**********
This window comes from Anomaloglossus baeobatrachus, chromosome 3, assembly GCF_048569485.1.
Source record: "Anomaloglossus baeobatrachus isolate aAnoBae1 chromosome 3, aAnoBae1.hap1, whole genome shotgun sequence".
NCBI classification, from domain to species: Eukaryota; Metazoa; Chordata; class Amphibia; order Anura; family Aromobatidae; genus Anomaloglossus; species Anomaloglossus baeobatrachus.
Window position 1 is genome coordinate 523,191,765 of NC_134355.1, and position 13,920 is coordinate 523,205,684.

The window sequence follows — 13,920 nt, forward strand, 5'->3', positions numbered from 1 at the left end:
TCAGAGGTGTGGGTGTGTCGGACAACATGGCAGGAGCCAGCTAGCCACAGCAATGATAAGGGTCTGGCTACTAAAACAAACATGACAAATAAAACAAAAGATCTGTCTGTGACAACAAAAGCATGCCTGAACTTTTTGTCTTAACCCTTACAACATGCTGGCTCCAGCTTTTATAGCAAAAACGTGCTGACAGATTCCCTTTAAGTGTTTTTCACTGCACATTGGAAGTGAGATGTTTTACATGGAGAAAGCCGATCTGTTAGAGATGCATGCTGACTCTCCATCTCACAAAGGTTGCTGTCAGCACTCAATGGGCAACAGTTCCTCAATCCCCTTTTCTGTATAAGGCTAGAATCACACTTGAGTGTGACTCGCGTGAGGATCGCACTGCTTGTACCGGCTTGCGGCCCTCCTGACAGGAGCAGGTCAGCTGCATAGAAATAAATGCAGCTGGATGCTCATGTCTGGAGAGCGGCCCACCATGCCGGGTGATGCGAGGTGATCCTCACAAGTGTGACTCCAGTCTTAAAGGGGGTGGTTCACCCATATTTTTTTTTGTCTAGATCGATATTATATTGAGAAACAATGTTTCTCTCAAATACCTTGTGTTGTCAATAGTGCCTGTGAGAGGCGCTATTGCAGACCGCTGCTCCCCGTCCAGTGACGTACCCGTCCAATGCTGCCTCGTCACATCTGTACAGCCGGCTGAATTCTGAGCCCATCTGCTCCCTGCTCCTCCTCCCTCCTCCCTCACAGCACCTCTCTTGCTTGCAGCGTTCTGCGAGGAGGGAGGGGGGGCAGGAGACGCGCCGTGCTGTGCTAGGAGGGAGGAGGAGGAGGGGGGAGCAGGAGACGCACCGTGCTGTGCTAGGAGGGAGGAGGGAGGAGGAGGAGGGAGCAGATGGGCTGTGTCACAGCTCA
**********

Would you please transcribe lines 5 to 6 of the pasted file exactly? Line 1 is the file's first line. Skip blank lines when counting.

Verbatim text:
The window sequence follows — 13,920 nt, forward strand, 5'->3', positions numbered from 1 at the left end:
TCAGAGGTGTGGGTGTGTCGGACAACATGGCAGGAGCCAGCTAGCCACAGCAATGATAAGGGTCTGGCTACTAAAACAAACATGACAAATAAAACAAAAGATCTGTCTGTGACAACAAAAGCATGCCTGAACTTTTTGTCTTAACCCTTACAACATGCTGGCTCCAGCTTTTATAGCAAAAACGTGCTGACAGATTCCCTTTAAGTGTTTTTCACTGCACATTGGAAGTGAGATGTTTTACATGGAGAAAGCCGATCTGTTAGAGATGCATGCTGACTCTCCATCTCACAAAGGTTGCTGTCAGCACTCAATGGGCAACAGTTCCTCAATCCCCTTTTCTGTATAAGGCTAGAATCACACTTGAGTGTGACTCGCGTGAGGATCGCACTGCTTGTACCGGCTTGCGGCCCTCCTGACAGGAGCAGGTCAGCTGCATAGAAATAAATGCAGCTGGATGCTCATGTCTGGAGAGCGGCCCACCATGCCGGGTGATGCGAGGTGATCCTCACAAGTGTGACTCCAGTCTTAAAGGGGGTGGTTCACCCATATTTTTTTTTGTCTAGATCGATATTATATTGAGAAACAATGTTTCTCTCAAATACCTTGTGTTGTCAATAGTGCCTGTGAGAGGCGCTATTGCAGACCGCTGCTCCCCGTCCAGTGACGTACCCGTCCAATGCTGCCTCGTCACATCTGTACAGCCGGCTGAATTCTGAGCCCATCTGCTCCCTGCTCCTCCTCCCTCCTCCCTCACAGCACCTCTCTTGCTTGCAGCGTTCTGCGAGGAGGGAGGGGGGGCAGGAGACGCGCCGTGCTGTGCTAGGAGGGAGGAGGAGGAGGGGGGAGCAGGAGACGCACCGTGCTGTGCTAGGAGGGAGGAGGGAGGAGGAGGAGGGAGCAGATGGGCTGTGTCACAGCTCA